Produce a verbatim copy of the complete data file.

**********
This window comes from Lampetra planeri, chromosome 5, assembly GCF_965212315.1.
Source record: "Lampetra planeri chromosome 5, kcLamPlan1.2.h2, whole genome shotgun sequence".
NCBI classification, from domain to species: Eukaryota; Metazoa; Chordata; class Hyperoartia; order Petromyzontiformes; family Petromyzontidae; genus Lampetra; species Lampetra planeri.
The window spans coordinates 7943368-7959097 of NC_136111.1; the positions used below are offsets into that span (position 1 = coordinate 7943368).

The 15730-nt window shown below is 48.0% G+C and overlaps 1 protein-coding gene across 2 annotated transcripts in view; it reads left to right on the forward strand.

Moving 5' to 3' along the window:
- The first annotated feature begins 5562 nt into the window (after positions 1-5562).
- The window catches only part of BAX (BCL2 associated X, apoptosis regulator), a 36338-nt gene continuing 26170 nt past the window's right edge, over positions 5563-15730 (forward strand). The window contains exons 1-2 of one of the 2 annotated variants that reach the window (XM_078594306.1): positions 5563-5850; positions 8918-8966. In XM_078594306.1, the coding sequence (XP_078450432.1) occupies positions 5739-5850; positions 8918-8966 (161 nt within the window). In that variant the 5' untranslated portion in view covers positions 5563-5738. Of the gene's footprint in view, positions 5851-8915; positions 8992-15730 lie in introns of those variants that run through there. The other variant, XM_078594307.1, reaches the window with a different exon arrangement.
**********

This window comes from Lampetra planeri, chromosome 5, assembly GCF_965212315.1.
Source record: "Lampetra planeri chromosome 5, kcLamPlan1.2.h2, whole genome shotgun sequence".
NCBI classification, from domain to species: Eukaryota; Metazoa; Chordata; class Hyperoartia; order Petromyzontiformes; family Petromyzontidae; genus Lampetra; species Lampetra planeri.
The window spans coordinates 7943368-7959097 of NC_136111.1; the positions used below are offsets into that span (position 1 = coordinate 7943368).

The 15730-nt window shown below is 48.0% G+C and overlaps 1 protein-coding gene across 2 annotated transcripts in view; it reads left to right on the forward strand.

Moving 5' to 3' along the window:
- The first annotated feature begins 5562 nt into the window (after positions 1-5562).
- The window catches only part of BAX (BCL2 associated X, apoptosis regulator), a 36338-nt gene continuing 26170 nt past the window's right edge, over positions 5563-15730 (forward strand). The window contains exons 1-2 of one of the 2 annotated variants that reach the window (XM_078594306.1): positions 5563-5850; positions 8918-8966. In XM_078594306.1, the coding sequence (XP_078450432.1) occupies positions 5739-5850; positions 8918-8966 (161 nt within the window). In that variant the 5' untranslated portion in view covers positions 5563-5738. Of the gene's footprint in view, positions 5851-8915; positions 8992-15730 lie in introns of those variants that run through there. The other variant, XM_078594307.1, reaches the window with a different exon arrangement.